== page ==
These two approaches derive from different research traditions and are not necessarily related to the invasiveness of the approach: in the early 80s of the last century, decoding of different movement directions from single neurons was successfully demonstrated . Since then, reconstruction of complex movements from neuronal activity was pursued, using both invasive and noninvasive methods.
Firing patterns acquired through single cell recordings from the motor cortex  or parietal neuronal pools  in animals were remarkably successful for reconstruction of movement trajectories. Monkeys learned to control computer cursors towards moving targets on a screen activating neurons in motor, premotor, and parietal motor areas. It was shown that 32 cells were sufficient to move an artificial arm and perform skillful reaching movements enabling a monkey to feed himself . Learned control of movements based on single cell activity was also shown using neurons outside the primary or secondary motor representations . In 2006, successful implantation of densely packed microelectrode arrays in two quadriplegic human patients was demonstrated, enabling them to use LFP in order to move a computer cursor in several directions . Most recently, a study using two 96-channel intracortical microelectrodes placed in the motor cortex of a 52-year-old woman with tetraplegia demonstrated robust seven-dimensional movements of a prosthetic limb .
In contrast to this work aiming at assistive appliance of invasive and noninvasive BMI technology, the development of restorative/biofeedback BMI systems is tightly associated with the development and successes of neurofeedback (NF) and its use to purposefully upregulate or downregulate brain activity—a quality that showed to have some beneficial effect in the treatment of various neurological and psychiatric disorders associated with neurophysiologic abnormalities . In NF, subjects receive visual or auditory online feedback of their brain activity and are asked to voluntarily modify, for example, a particular type of brainwave. Successful modification becomes contingently rewarded. NF was successfully used in the treatment of epilepsy [81, 82], ADHD [83–85], chronic pain syndrome . The rational to use this approach in the context of neurorehabilitation is based on data indicating that stroke patients with best motor recovery are the ones in whom ipsilesional cortical function is closer to that found in healthy controls . A negative correlation between impairment and activation in ipsilesional M1 during hand motions has been documented . Thus, a larger clinical study was performed at the University of Tübingen in Germany and the National Institute of Neurological Disorders and Stroke (NINDS, NIH) in USA with over 30 chronic stroke patients testing the hypothesis that augmentation of ipsilesional brain activity would improve motor recovery [89, 90]. In this study, all participating patients suffered from complete hand paralysis and were unable, for example, to grasp. The study showed that one month of daily ipsilesional BMI training combined with goal-directed physiotherapy resulted in significant motor improvements, while random BMI-feedback did not. Further analysis of neurophysiological parameters indicated that motor evoked potentials (MEP) from the ipsilesional hemisphere reflecting the integrity of the corticospinal tract could predict motor recovery of the trained patients . Currently, further improvements of this training paradigm, for example, related to the feedback or specificity and effectiveness of training , for example, using electric brain stimulation to enhance neuroplasticity , are being tested.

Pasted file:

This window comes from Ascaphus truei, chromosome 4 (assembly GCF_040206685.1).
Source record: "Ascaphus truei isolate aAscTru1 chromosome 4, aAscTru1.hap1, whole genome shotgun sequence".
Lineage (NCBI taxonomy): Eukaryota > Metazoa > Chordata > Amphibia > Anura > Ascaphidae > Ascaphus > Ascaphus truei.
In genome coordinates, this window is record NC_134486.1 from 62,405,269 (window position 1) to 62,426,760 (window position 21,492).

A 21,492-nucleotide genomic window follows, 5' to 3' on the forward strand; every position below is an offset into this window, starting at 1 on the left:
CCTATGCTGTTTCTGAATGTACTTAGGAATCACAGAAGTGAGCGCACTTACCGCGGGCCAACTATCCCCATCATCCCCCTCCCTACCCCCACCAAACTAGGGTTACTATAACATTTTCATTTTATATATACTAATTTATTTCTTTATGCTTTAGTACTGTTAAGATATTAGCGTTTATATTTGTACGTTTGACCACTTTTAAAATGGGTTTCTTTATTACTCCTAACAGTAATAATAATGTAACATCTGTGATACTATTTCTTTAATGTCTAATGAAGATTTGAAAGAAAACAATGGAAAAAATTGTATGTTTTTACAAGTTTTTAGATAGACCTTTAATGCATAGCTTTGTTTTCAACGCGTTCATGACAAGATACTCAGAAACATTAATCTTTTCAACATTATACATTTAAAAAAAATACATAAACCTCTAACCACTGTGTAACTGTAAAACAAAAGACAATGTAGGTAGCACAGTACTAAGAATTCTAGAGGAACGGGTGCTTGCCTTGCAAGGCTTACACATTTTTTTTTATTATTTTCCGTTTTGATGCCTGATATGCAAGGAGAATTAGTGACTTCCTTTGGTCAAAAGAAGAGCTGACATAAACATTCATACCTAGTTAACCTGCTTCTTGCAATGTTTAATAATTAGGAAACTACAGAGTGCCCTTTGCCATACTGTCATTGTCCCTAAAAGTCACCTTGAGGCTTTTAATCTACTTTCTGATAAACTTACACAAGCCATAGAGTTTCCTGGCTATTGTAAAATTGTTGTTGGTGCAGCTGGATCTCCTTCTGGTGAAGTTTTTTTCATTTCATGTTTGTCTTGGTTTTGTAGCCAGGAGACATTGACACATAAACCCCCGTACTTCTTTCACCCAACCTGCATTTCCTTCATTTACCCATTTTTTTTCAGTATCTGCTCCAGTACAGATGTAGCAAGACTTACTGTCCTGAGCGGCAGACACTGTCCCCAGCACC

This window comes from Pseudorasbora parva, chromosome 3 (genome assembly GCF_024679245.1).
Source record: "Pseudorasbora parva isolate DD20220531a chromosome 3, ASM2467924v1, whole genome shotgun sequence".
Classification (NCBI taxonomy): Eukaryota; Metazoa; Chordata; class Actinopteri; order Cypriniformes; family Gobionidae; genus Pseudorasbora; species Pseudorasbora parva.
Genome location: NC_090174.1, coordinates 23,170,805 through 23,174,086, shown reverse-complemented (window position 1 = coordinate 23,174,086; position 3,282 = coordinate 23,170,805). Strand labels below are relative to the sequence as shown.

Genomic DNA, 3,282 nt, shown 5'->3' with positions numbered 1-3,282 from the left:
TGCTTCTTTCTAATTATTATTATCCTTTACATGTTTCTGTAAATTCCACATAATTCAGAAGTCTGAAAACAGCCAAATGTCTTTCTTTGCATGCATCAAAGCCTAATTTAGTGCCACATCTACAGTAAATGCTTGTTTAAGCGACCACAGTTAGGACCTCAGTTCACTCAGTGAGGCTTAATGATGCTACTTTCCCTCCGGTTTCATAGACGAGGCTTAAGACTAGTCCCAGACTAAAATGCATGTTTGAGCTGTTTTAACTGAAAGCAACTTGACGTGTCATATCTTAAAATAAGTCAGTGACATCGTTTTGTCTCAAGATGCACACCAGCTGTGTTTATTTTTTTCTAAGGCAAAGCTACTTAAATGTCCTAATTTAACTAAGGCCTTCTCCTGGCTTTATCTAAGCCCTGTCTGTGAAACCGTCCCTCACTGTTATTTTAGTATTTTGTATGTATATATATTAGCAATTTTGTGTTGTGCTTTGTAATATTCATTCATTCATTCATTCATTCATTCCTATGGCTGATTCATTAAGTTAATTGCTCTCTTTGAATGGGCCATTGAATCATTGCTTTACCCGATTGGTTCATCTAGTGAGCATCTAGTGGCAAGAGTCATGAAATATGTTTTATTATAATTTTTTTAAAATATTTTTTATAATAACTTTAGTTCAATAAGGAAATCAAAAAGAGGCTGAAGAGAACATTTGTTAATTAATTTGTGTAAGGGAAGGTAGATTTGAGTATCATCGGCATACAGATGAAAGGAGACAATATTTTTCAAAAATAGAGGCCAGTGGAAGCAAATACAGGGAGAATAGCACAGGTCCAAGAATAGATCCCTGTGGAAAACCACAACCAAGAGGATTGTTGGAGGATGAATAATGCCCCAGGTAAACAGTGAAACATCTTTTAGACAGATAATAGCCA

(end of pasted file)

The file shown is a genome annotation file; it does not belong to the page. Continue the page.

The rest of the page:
4. Noninvasive Assistive Brain-Machine Interfaces in Paralysis